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>  News Releases >   2007 >   May

Dartmouth undergrad solves longstanding astronomical puzzle

Dartmouth College Office of Public Affairs • Press Release
Posted 05/29/07
Rebecca Bailey • (603) 646-3661

A green-light image of the Crab Nebula
A green-light image of the Crab Nebula taken with the Subaru 8.2 meter telescope in October 2005. (Image credit: Toru Yamada/NAOJ)
A magnified green-light image of the northern jet
A magnified green-light image of the northern jet taken with the Subaru 8.2 meter telescope in October 2005. (Image credit: Toru Yamada/NAOJ)

A team of astronomers has recalculated the explosion date of the famous Crab Nebula supernova and found excellent agreement between their measurements and the classic date of the 1054 A.D. appearance of a bright "guest star" seen in the constellation of Taurus the Bull.

The research was led by Gwen Rudie, a senior physics major at Dartmouth. She and her adviser, Robert Fesen, along with Toru Yamada from Japan's Subaru Observatory in Hawaii, used photographs taken 17 years apart to study the expansion speed of the Crab Nebula, in results released May 29 in Honolulu at the 210th meeting of the American Astronomical Society.

These astronomers found that the outermost part of the supernova remnant, a very faint "jet" of stellar debris, shows clearly for the first time that the Crab exploded around the middle of the 11th century, in perfect accord with historic records. "For the past 100 years astronomers have puzzled over the discrepancy between the measured age of the Crab Nebula versus the age suggested by numerous historical sightings around the ancient world," Rudie said. "This work verifies some long-standing assumptions about the nature of the Crab-with our result, science and history finally agree."

The Crab Nebula is one of the most studied remains of a stellar explosion and is widely accepted to be due to a supernova seen in the year 1054 A.D. by Chinese, Japanese, Korean, and Arab astronomers, who reported sighting a new bright star in the heavens. The star was so brilliant that it was visible even during the day for nearly three weeks and only faded from view nearly two years later.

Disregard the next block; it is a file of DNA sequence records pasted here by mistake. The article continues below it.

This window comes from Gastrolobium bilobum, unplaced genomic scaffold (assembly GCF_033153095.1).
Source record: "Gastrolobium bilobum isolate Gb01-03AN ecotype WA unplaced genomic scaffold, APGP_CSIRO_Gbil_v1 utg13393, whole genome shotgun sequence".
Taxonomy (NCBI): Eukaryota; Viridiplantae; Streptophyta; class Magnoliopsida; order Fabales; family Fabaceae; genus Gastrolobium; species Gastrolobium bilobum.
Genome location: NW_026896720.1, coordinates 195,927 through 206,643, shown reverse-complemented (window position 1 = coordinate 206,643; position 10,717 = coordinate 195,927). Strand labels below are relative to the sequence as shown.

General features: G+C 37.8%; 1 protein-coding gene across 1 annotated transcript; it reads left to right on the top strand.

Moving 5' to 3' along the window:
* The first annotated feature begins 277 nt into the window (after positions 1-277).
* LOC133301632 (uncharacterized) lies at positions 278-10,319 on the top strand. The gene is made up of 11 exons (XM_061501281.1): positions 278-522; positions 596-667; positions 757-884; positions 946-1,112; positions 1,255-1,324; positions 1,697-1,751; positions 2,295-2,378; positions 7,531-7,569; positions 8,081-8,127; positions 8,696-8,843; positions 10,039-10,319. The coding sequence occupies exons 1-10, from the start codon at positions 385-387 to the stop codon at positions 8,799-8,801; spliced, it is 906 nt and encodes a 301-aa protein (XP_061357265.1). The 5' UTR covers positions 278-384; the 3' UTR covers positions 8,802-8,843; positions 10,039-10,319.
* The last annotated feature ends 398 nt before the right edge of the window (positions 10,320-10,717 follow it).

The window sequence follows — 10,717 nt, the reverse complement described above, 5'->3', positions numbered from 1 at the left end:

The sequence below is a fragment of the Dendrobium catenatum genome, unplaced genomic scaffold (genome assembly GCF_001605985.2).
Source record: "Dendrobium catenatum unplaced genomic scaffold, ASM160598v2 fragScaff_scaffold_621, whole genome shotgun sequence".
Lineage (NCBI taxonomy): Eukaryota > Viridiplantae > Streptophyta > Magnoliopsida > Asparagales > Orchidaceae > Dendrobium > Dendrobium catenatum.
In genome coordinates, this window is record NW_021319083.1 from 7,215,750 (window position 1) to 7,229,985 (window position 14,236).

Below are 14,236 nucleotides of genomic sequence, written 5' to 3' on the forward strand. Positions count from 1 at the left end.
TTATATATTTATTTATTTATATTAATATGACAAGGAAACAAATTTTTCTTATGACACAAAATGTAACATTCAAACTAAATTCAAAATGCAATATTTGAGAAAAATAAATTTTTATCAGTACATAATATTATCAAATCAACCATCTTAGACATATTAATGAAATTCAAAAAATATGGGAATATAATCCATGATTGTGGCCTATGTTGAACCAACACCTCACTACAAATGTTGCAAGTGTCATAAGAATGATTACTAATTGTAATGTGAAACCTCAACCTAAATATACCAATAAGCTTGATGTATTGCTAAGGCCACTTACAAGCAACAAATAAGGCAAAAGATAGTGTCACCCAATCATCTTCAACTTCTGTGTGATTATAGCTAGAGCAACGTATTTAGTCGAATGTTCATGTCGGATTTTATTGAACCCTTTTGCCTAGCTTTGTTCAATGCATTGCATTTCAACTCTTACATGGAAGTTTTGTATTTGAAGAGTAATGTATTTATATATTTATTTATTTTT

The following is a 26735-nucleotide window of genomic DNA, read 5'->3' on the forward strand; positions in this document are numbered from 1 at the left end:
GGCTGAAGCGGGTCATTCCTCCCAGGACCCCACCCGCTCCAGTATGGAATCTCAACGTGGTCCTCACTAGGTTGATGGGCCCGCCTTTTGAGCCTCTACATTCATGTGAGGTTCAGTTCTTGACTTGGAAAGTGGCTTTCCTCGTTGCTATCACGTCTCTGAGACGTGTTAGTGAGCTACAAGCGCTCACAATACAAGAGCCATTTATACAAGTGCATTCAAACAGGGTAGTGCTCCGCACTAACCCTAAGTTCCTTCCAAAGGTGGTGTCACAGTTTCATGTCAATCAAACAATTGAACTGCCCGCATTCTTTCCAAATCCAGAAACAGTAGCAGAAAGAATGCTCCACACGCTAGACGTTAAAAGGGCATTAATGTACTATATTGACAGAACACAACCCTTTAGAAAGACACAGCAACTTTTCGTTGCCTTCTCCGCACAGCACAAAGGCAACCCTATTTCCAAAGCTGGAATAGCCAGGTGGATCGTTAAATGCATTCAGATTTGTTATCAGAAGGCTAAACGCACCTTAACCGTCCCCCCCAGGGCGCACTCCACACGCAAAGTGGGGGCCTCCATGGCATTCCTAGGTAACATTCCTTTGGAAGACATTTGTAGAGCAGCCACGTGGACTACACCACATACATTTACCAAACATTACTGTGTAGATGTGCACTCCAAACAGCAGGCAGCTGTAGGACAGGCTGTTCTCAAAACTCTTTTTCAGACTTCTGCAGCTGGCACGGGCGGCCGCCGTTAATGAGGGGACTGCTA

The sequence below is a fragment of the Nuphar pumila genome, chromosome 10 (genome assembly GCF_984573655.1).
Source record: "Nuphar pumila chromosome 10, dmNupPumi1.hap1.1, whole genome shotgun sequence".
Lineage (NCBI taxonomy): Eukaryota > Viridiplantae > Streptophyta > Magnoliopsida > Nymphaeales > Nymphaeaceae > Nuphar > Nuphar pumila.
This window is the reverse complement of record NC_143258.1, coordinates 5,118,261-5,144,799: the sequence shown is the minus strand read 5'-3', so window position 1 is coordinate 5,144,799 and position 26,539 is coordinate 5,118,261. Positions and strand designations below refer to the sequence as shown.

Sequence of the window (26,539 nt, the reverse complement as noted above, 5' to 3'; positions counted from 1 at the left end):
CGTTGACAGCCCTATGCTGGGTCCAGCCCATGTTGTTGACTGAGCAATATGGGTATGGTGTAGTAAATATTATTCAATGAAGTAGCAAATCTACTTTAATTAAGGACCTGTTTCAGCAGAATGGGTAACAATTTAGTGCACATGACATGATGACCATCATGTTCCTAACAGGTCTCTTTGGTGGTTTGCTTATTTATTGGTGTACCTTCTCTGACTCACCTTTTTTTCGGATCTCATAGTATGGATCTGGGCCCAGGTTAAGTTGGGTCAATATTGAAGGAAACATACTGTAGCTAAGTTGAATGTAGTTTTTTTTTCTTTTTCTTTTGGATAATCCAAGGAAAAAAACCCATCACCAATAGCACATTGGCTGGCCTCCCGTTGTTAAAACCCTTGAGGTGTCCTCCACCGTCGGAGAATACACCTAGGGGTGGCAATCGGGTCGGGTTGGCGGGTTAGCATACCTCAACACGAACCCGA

While the Crab Nebula's location in the sky agreed very well with the reported position of this bright new star, several studies of the expanding cloud of stellar debris unexpectedly indicated that it was expanding much too fast to be associated with a supernova explosion in 1054.  Instead, these studies pointed later in time, toward an explosion date in the first half of the 12th century.

This dilemma led astronomers to the idea that the remnant's central pulsar—the rapidly spinning and extremely dense neutron star left over from Crab's supernova explosion—emitted such copious amounts of energy that it actually accelerated the expanding cloud of debris, making it move faster with time.

"Previous studies have focused on the main body of the Crab Nebula, which has been accelerated with time," Rudie explained.  "We chose to look at the northern jet because it is farther from the pulsar. That was the key to our new age determination."

The images used in this study were taken 17 years apart: one in October 2005 with the Prime Focus Camera (Suprime-Cam) on the Subaru 8.2-meter telescope on Mauna Kea by astronomers from the National Astronomical Observatory of Japan, Tohoku University, and Kyoto University, and one taken with t he National Science Foundation's Mayall 4-meter telescope at Kitt Peak National Observatory, part of the National Optical Astronomy Observatory, Tucson, Arizona, by Robert Fesen of Dartmouth in November 1988.

The new Subaru image used in the study was released in March 2007 as part of an image-only press release.  The results announced today pertain to a scientific study of the movement of the supernova debris across the plane of the sky.  By measuring this proper motion over the course of 17 years and tracing it backward in time, this group of astronomers was able to confirm the 1054 explosion date.

The Subaru image and a comparison of the two images are available.

Further-processed imaging data of the Crab Nebula from Subaru is available.

Located approximately 7,200 light-years from Earth, the Crab Nebula was named due to its resemblance to a crab's claw in an early sketch made in 1855 by astronomer R.J. Mitchell. The nebula was probably first noticed in 1731 by John Bevis, and it was significant enough to be the first entry in Charles Messier's list of nebulae (compiled to avoid mistaking these nebulae for comets).

The supernova debris cloud has a diameter of about 10 light-years, with material rushing outward at more than 1,500 kilometers per second.  There is a faint-blue neutron star at the center of the Crab Nebula. It rotates rapidly, at a rate of 33 times per second, and emits radio waves, x-rays and gamma rays, in addition to visible light.

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